4. Very impressive reading list for an Anarchist. Do you ever read anything for just fun?

    I have a serious question for you, has there ever been a civilized country that has existed without government? Or for that matter an uncivilized one? Even the Indians had government and laws.

    I don’t mean a fictional one like in Atlas Shrugged but a real one.

    Reality is that without being able to defend oneself against agressive humans who want what others have, existance is very unlikely.

    I do not see humans living without some structure of law, even if its bad. (bad being a very subjective term)

  5. PTFan1…if you noticed, the latest reading date in that list was in the late 70’s. Since then, it’s been very light reading, if there’s even been any reading at all. I guess I burned out… (And at the time, those books were “enjoyable” from an intellectual perspective if not “fun” from a recreational perspective)

    Maybe I’ve seen reading as “learning” and movies as “recreation”. But that’s next week’s post! If I survive the freeze….

    As for your serious question, I’ll reply by asking that you look at history. How long was monarchism THE form of government? Gosh, when Christ was alive, there was a King and an Emperor, etc. And that was what…4000+ years ago? And as late as the 1800’s monarchy was still THE form of government.

    Can you imagine the reply if during those millennia anyone suggested that one day most folks would have a vote and a say in their government? They’d say you were a lunatic. Impossible! And given the situation at that time, they’d have been right.

    All forms of political and social organization depend on the technological, educational, etc. environment. Representative democracy has been around what… a historical nanosecond of 225 years? Compared to how many millennia of monarchism?

    But one day, as society continues to evolve, so will political and social organization and representative democracy will seem seem as quaint as monarchism and the Geneva Conventions. We can take the first steps today!

    You keep asking about “past” evidence. Yet you are not a monarchist. And if the past is the future, then why are we not still in monarchy? And there was no “past” evidence for representative democracy in 1776.

    Look to the future! The past is not the future…..

    I’m sorry if you cannot imagine society with no government. Many could not imagine heavier than heck flying machines. But we have them.

    So too with anarchism; it’s time will come, when the conditions are appropriate. Government as we know it will wither away, in a way Lenin could not imagine. Vladimir, not John.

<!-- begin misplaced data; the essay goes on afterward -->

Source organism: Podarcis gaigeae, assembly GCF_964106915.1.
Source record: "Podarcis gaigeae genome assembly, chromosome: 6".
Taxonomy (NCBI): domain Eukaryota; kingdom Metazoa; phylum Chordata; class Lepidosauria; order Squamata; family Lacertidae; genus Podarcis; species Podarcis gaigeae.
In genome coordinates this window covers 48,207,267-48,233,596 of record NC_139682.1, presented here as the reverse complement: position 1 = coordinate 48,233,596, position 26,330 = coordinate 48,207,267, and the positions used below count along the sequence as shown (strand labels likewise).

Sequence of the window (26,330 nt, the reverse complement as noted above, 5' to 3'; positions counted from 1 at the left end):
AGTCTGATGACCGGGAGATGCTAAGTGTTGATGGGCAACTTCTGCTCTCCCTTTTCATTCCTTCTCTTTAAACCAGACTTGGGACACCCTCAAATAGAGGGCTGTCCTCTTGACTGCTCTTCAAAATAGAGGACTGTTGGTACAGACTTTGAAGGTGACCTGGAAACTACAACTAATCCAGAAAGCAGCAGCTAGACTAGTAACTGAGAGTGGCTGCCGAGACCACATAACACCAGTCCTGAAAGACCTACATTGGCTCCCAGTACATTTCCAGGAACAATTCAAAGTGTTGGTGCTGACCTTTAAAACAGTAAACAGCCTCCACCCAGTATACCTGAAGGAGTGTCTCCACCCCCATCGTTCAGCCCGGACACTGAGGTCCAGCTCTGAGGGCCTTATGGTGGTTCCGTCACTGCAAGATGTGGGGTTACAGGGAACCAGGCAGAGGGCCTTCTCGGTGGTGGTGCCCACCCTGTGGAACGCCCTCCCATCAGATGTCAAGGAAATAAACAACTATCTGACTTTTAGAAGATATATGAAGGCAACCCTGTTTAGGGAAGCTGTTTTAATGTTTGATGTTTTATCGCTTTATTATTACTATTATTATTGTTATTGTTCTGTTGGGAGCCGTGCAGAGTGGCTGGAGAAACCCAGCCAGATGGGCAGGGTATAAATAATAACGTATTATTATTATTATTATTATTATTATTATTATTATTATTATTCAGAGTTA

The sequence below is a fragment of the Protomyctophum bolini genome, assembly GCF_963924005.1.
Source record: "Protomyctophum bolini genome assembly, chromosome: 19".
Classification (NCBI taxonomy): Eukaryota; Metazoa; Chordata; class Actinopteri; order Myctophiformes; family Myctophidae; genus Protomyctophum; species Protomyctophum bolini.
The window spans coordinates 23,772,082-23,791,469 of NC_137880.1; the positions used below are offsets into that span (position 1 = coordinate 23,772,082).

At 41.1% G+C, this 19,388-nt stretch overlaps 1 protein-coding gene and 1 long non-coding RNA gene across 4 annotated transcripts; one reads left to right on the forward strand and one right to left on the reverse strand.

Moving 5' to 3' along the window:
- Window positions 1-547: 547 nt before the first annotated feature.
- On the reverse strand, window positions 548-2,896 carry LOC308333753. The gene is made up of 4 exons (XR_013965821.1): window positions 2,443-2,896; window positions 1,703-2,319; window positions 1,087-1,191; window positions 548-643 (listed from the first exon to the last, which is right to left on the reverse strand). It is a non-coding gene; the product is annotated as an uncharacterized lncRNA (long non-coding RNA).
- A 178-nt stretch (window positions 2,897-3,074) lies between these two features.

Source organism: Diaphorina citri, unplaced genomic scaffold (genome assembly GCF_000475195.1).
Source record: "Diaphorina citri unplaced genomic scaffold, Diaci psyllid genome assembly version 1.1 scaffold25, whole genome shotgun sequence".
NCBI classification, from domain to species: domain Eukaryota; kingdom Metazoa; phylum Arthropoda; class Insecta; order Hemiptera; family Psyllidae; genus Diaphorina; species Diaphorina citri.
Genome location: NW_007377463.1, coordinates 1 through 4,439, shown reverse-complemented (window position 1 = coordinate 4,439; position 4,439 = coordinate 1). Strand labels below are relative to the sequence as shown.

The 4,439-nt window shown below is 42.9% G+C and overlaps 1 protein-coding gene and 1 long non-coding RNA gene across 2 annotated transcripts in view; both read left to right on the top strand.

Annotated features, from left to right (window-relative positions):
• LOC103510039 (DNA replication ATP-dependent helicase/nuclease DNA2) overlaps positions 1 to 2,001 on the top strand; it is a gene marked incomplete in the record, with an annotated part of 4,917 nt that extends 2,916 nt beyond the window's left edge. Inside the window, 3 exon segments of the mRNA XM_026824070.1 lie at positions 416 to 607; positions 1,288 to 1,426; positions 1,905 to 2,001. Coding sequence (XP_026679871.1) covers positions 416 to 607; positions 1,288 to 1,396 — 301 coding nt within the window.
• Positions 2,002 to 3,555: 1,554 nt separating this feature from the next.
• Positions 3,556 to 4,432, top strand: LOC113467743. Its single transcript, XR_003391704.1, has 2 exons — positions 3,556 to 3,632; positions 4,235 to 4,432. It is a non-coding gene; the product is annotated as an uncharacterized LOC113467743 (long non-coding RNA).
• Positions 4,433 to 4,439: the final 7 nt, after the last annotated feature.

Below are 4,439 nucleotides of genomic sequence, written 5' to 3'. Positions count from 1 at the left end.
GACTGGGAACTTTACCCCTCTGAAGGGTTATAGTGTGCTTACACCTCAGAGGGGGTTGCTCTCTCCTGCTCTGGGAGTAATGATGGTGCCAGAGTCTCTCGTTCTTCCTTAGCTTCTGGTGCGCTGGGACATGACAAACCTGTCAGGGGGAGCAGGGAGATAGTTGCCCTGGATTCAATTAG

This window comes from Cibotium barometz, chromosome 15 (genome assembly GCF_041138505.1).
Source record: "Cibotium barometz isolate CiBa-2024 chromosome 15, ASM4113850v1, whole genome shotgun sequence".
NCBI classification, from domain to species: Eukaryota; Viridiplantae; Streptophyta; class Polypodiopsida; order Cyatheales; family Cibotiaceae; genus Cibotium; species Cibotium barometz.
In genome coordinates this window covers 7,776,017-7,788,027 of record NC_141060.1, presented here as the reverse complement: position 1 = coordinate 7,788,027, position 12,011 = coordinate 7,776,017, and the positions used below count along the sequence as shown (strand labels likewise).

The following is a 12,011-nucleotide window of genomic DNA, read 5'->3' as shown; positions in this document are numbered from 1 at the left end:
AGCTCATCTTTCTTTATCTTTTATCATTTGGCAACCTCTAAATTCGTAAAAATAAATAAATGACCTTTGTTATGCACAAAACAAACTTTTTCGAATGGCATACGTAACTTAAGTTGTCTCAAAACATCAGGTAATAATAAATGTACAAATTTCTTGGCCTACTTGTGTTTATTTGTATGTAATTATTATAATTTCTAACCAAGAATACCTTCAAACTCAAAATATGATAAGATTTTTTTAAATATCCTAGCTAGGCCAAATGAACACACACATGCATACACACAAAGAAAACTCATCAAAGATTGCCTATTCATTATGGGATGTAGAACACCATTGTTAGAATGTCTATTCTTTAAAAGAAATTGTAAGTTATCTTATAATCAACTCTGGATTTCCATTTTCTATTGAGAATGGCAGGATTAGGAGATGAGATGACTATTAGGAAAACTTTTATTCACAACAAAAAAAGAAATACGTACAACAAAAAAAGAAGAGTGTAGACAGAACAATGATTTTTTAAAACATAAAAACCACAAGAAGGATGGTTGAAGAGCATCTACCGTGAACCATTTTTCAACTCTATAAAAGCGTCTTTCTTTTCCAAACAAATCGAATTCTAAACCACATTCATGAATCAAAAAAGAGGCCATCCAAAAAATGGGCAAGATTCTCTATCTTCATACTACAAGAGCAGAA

(That phonetic joke doesn’t work in print.)

    Happy New Year! I agonizingly await details of your resolution at the appropriate time.

  6. Anarchist
    Happy New Year to you too 🙂 I have a few more i’s to dot before i go public with my resolution.

    “And there was no “past” evidence for representative democracy in 1776. ”

    Although I could point out that Rome had a republic with a senate, the beginnings of constitutional government in England (1215) with the Magna Charta and the Iroquois Indians (1525)are frequently credited with “influence” on the US Constitution,

    http://www.campton.sau48.k12.nh.us/iroqconf.htm

    These points are tangential to my argument which is this: humans have evolved technology considerably and will continue to, baring catastrophic reactions to them. But they are unable to evolve peace. We are still as bloody as ever. Your argument seems to be based on faith that mankind can escape its humanity, set aside cultural and religious prejudices and come together.

    I believe that mankind will endure, but that we will always have limitations because we are human.

    Faith strikes me as far too charitable a wish, like religion. My first concern is survival not theory. Call me irresponsible it is just how I think:)

    I do have hope that the internet will lessen world tensions among its peoples and we can understand one another better but we absolutely must look at history as a revelation of how things have gotten to where they are and of why people think the way they do.

    Yes we have evolved some from Monarchy to representative democracies but there are still terrorists and despots with enough power todestroy us all.

    We ain’t close yet, just closer.

    “the farther backward you can look the farther forward you can see”

    Winston Churchill

  7. Well PT, if you have just a few i’s to dot, you’re further along than I am. I haven’t turned the first page on either of those books. The plan was to start this week but I put it off to next week.

    I was wondering if you were going to bring up some “tadpole” examples. I actually expected Athens. I knew you’d not be a pushover….lol!

    And I’m not saying human nature will be changed. Only that technology will one day develop enough to thwart it without need for government. A modern day chastity belt if you will….lol!

    Now I don’t want to get into an upcoming post but….remember “Clockwork Orange?” I’ll take Vivaldi for my conditioning, although Rossini is nice too…lol!